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1861 Humphreys and Abbot Map of the Mississippi River Alluvial Region

U.S. Miss. Delta Survey. Plate II. Map of the Alluvial Region of the Mississippi. - Main View

1861 Humphreys and Abbot Map of the Mississippi River Alluvial Region


Definitive moment of the American understanding of Rivers.



U.S. Miss. Delta Survey. Plate II. Map of the Alluvial Region of the Mississippi.
  1861 (dated)     28.75 x 18.5 in (73.025 x 46.99 cm)     1 : 1500000


This is an 1861 Andrew A. Humphreys and Henry L. Abbot map of the Mississippi River alluvial region. Depicting from Jonesboro, Illinois, south to the Gulf of Mexico and from Fort Smith, Missouri, east to Clarksville, Tennessee, the region's river network is depicted in detail. Blue hand coloring highlights major rivers, including the Mississippi, Ohio, Arkansas, and Red Rivers, along with numerous lakes. Smaller rivers and creeks are marked by thin black lines. Overflow areas are shaded brown. Railways, such as the Memphis and Little Rock Railroad, the Shreveport and Texas Railroad, and the Cairo and Fulton Railroad, are illustrated and labeled.
Humphreys Abbot Report
According to 'The U.S. Army Corps of Engineers: A Brief History' published on the official U.S. Army Corps of Engineers website, the Humphreys Abbot Report holds a critical place in the American understanding of the Mississippi and other water systems.
The scientific conclusions of the Mississippi Delta survey gave it an importance in the history of hydraulic engineering out of proportion to the funds invested in it. In September 1850, responding to the pleas of southern congressmen seeking federal assistance to fight the periodic disastrous flooding that struck New Orleans and other lower Mississippi River communities, Congress appropriated $50,000 for a topographical and hydrographical survey of the Mississippi Delta, including a study of the best means of securing a 20-foot navigation channel at the Mississippi's mouth.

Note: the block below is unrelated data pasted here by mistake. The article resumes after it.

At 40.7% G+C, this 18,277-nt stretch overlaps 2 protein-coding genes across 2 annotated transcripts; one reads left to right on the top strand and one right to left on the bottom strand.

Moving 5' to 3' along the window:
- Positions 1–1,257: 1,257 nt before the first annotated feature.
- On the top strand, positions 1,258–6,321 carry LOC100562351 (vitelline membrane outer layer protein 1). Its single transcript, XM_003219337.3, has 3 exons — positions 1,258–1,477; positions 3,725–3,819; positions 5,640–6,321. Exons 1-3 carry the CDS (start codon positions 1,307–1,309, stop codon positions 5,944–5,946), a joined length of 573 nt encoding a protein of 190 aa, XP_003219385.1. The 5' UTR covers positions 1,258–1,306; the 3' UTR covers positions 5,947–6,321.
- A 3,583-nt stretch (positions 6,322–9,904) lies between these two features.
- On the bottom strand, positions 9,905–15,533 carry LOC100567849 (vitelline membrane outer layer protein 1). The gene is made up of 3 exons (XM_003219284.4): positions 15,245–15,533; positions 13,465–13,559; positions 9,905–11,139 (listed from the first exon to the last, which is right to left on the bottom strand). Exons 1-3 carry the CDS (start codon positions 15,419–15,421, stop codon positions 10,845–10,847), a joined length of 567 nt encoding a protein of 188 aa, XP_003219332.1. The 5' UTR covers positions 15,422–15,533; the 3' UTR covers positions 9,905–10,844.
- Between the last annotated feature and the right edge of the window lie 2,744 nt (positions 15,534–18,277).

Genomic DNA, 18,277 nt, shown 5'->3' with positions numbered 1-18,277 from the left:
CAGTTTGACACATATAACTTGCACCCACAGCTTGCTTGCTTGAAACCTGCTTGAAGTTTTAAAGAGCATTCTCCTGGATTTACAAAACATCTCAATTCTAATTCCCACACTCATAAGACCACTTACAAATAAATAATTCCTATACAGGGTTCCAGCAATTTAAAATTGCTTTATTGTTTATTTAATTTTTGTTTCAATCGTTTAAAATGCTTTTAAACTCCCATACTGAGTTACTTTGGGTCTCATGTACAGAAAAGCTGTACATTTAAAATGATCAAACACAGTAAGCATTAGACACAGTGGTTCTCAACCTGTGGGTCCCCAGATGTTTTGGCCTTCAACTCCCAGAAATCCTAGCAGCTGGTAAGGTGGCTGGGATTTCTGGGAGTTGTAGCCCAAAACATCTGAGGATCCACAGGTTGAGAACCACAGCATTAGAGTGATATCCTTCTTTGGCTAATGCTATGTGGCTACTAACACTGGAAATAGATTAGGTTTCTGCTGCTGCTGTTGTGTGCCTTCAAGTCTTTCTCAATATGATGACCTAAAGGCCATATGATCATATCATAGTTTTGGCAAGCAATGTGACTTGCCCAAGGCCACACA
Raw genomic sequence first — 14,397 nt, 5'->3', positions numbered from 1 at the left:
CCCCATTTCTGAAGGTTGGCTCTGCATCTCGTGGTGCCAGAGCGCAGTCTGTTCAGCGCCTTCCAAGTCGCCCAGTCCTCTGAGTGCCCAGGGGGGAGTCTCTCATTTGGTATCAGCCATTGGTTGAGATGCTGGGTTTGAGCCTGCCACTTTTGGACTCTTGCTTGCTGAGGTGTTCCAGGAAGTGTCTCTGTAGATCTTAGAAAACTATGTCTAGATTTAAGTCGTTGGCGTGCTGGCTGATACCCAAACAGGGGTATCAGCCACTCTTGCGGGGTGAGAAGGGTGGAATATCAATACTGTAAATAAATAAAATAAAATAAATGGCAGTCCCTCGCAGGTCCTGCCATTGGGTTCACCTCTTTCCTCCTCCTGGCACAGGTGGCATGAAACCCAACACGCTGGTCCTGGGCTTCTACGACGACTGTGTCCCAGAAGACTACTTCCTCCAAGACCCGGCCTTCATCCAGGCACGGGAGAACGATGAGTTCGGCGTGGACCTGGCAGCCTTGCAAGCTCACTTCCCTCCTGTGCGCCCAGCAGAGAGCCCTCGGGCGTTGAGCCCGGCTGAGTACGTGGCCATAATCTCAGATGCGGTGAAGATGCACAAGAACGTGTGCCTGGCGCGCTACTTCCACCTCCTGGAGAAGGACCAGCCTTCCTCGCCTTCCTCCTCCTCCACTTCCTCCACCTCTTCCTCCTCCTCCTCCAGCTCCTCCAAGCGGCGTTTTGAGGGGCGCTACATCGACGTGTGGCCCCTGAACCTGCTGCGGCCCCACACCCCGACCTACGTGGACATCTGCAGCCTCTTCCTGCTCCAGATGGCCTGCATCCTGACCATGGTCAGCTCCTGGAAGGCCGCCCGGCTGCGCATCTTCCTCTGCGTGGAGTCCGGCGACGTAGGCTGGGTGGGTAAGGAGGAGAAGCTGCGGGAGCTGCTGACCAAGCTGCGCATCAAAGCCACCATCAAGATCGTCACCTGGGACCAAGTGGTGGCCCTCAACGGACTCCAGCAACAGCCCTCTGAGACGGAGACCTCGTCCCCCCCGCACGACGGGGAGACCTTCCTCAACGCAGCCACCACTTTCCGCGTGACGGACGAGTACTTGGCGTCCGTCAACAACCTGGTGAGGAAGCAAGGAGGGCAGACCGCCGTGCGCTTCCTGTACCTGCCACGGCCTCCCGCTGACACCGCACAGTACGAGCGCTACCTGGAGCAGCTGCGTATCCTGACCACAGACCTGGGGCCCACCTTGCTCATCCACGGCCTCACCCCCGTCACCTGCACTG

Topographical engineer Captain Andrew A. Humphreys initiated the survey and maintained overall supervision of the project, but beginning in 1857 he received the assistance of a young engineer, Second Lieutenant Henry L. Abbot. Abbot's field work proved so indispensable that when the final report was published in 1861, Humphreys named Abbot as its coauthor. Officially called the Report Upon the Physics and Hydraulics of the Mississippi River, the survey is often simply referred to as the Humphreys Abbot Report.

The two Army engineers submitted a report full of new details about the lower Mississippi Basin. From just south of the junction of the Mississippi and Ohio rivers to where the Mississippi empties into the Gulf of Mexico, they obtained data on river flow, channel cross-sections, and general topographical and geological features. After examining some 15 different formulas and finding each lacking, they began to develop their own formula to measure the flow of water in rivers, one that subsequently also proved faulty. Most significantly, it failed to take into account the degree of roughness of the slopes of a river channel. Still, their work stimulated other hydraulic engineers, and further research led to important theoretical discoveries. The report obtained the respect of engineers around the world. The conclusions of Humphreys and Abbot decidedly influenced the development of river engineering and the evolution of the Corps of Engineers. The authors believed that 'levees only' could control flooding along the lower Mississippi. Neither costly reservoirs or cutoffs were needed. The Corps of Engineers accepted these conclusions for nearly 60 years, not just for the Lower Mississippi but for the other large rivers as well. The 'levees only' policy profoundly affected the manner in which the United States developed its water resources. Indeed, the influence of the Humphreys Abbot report extended past World War II, despite the fact that by then Congress had authorized hundreds of reservoir projects.
Publication History and Census
This map was drawn by Charles Mahon under the supervision of Andrew A. Humphreys and Henry L. Abbot and published in the 'Report Upon the Physics and Hydraulics of the Mississippi River' in 1861. We note eight examples of the separate map cataloged in OCLC which are part of the collections at the Library of Congress, Pennsylvania State University, the University of Chicago, the Abraham Lincoln Presidential Library, the University of Alabama at Birmingham, the University of Kansas, the University of Washington, and the British Library. The Report Upon the Physics and Hydraulics of the Mississippi River is well represented in institutional collections.